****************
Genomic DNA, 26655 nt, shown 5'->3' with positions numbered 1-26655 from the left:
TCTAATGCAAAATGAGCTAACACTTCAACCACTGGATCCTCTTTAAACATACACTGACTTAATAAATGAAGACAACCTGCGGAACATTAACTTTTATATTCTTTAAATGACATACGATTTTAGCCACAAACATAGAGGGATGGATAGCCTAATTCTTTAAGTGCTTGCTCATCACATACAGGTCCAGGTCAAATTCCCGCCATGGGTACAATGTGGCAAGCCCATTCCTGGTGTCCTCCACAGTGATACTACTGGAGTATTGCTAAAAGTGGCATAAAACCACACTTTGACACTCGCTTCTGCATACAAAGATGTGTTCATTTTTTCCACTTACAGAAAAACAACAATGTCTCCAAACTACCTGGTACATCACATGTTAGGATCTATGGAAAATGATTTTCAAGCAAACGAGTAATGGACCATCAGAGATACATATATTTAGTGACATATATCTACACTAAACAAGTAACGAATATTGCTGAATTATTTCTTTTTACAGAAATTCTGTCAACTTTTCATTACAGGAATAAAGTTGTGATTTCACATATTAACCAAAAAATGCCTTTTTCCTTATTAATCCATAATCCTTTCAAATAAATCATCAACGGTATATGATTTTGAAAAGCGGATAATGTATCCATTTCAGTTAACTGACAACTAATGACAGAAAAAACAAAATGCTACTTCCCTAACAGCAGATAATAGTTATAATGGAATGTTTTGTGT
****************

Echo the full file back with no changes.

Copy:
Genomic DNA, 26655 nt, shown 5'->3' with positions numbered 1-26655 from the left:
TCTAATGCAAAATGAGCTAACACTTCAACCACTGGATCCTCTTTAAACATACACTGACTTAATAAATGAAGACAACCTGCGGAACATTAACTTTTATATTCTTTAAATGACATACGATTTTAGCCACAAACATAGAGGGATGGATAGCCTAATTCTTTAAGTGCTTGCTCATCACATACAGGTCCAGGTCAAATTCCCGCCATGGGTACAATGTGGCAAGCCCATTCCTGGTGTCCTCCACAGTGATACTACTGGAGTATTGCTAAAAGTGGCATAAAACCACACTTTGACACTCGCTTCTGCATACAAAGATGTGTTCATTTTTTCCACTTACAGAAAAACAACAATGTCTCCAAACTACCTGGTACATCACATGTTAGGATCTATGGAAAATGATTTTCAAGCAAACGAGTAATGGACCATCAGAGATACATATATTTAGTGACATATATCTACACTAAACAAGTAACGAATATTGCTGAATTATTTCTTTTTACAGAAATTCTGTCAACTTTTCATTACAGGAATAAAGTTGTGATTTCACATATTAACCAAAAAATGCCTTTTTCCTTATTAATCCATAATCCTTTCAAATAAATCATCAACGGTATATGATTTTGAAAAGCGGATAATGTATCCATTTCAGTTAACTGACAACTAATGACAGAAAAAACAAAATGCTACTTCCCTAACAGCAGATAATAGTTATAATGGAATGTTTTGTGT